Facility preparing for upgrade

Wednesday, December 15, 2010

When the Concordia Board of Aldermen discussed the need for an improved fire suppression system at Lutheran Good Shepherd Home earlier this month, it was the first many in the community had heard about the situation. For Administrator Mark Schulze, however, the project has been on the horizon since 2000.

Schulze said the requirement that all residential facilities with more than 20 beds have sprinklers was part of a government regulation put forward in the 2000 Life Safety Code. Schulze's copy of the codebook is well worn with an impressive array of Post-It notes coming out in all directions.

"If I were a minister, this would be my Bible," he said.

In Missouri, the requirement for sprinklers didn't come to the forefront until 2008. That year, a deadly fire at a nursing home in Anderson prompted state lawmakers to mandate sprinklers by Dec. 31, 2012.

Schulze said that the original facility and each of the additions were built to the existing code at the time of their construction. Since sprinklers weren't mandated, they weren't included, he said.

That leaves the Good Shepherd Home with the task of retrofitting sprinklers into its buildings. Schulze said the initial government estimate for the project was between $7 and $8 per square foot. Given the size of the buildings in question, the total project cost came to $750,000.

Schulze said that estimate represents a significant cost for the not-for-profit operation. He noted the facility's entire annual budget is $6 million, more than half of which goes into payroll for its 167 employees.

In order to apply for grant funding to help with the project, engineering work had to be completed. Schulze said Poole Fire Protection of Kansas City was hired and actually came back with some good news.

The company developed a plan for a system that will meet the state requirements at a substantially lower cost. As proposed, the system should cost about $358,000.

Schulze said the piping will be installed below ceiling level, but will be concealed for aesthetics. He said the design calls for an easier and cleaner installation process and by not using the attic, no additional heating will be required.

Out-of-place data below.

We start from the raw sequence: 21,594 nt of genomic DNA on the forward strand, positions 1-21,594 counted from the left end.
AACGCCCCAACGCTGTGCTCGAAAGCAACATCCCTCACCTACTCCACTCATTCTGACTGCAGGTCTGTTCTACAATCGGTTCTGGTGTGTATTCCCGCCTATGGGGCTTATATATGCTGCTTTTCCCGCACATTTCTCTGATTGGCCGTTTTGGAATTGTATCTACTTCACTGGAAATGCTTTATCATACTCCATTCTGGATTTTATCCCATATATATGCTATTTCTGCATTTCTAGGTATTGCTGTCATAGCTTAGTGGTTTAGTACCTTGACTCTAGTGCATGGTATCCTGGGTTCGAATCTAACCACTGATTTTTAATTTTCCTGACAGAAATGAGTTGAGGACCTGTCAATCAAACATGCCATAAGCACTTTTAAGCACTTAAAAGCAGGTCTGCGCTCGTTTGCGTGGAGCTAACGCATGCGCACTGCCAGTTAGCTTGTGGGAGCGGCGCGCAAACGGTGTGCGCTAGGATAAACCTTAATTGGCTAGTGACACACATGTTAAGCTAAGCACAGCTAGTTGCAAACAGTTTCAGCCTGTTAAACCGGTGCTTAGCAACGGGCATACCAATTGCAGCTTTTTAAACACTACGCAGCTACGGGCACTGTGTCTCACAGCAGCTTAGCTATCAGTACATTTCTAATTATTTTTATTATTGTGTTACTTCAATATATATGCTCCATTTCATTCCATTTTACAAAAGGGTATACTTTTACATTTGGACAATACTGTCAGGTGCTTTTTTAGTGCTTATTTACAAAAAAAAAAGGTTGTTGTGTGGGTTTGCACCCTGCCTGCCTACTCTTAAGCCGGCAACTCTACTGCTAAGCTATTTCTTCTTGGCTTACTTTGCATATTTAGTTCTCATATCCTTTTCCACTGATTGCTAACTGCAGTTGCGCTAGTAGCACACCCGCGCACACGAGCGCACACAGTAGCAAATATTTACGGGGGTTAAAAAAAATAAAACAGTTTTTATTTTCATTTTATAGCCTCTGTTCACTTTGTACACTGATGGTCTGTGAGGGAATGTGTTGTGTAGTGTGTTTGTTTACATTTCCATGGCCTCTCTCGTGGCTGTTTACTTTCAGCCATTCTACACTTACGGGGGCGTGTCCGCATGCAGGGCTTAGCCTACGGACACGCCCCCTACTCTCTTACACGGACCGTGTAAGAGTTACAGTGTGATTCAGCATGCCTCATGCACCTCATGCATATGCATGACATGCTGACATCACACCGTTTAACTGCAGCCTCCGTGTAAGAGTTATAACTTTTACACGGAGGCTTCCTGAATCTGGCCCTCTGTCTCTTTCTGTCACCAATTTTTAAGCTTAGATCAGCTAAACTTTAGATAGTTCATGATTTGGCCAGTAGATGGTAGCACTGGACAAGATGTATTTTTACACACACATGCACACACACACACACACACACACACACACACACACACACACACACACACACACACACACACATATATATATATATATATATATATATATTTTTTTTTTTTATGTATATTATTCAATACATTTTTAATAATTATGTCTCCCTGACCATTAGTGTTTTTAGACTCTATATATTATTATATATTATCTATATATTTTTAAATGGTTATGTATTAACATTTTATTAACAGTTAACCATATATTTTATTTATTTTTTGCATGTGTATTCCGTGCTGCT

In addition to the private engineering firm, Schulze said he has been in close contact with City Administrator Dale Kluss-man and the city's engineers. For years, the city has struggled to maintain good water pressure and volume in the area of the Good Shepherd Home and the new state regulations have served as a motivation in improving the city's water mains in that neighborhood.

In addition to working with city personnel, Schulze said he has been in contact with Pioneer Trails Regional Development and local grant writing consultant Patty Hasselbring. He said this interaction is typical for the Good Shepherd Home, which has a long history of being an active member of the community.

Schulze noted for more than 35 years the Good Shepherd Home served as the dispatch for the Concordia Fire Department and ambulance service. The facility provided the town's first Meals on Wheels service and, thanks to its generators is an emergency evacuation point for Concordia Elementary School.

Schulze said since news of the new requirement broke he has had inquiries from a number of people wanting to know what they could do to help. He said people are surprised at the level of government regulation.

"It's mind boggling," he said.

Schulze said he has met with lawmakers at both the state and federal level, but has not gotten any firm commitment for assistance. He said bills that would make grants or loans available have been presented, but they never make it out of committee.

"It just upsets me so much that a lot of this stimulus money has gone to other places where you don't really see it," Schulze said.

Adding to the frustration is the fact the sprinkler requirement comes on the heels of several other projects in recent years. Immediately following the 2008 fire in Anderson, the facility had to complete an upgrade to its fire alarms and a change in federal regulations required a $44,000 project to replace the facility's doors. Another regulatory change prompted $20,000 in modifications to the building's freight elevator.

The biggest project, however, involved boring out 274 feet of sewer line running directly underneath the foundation of the building. That project alone cost more than $200,000.

At the present time, there are no waivers or exceptions for the sprinkler requirements, Schulze said. However, he is confident that the Good Shepherd Home will meet the Dec. 31 deadline.

"One way or another, we're going to get that sprinkler system in," he said.

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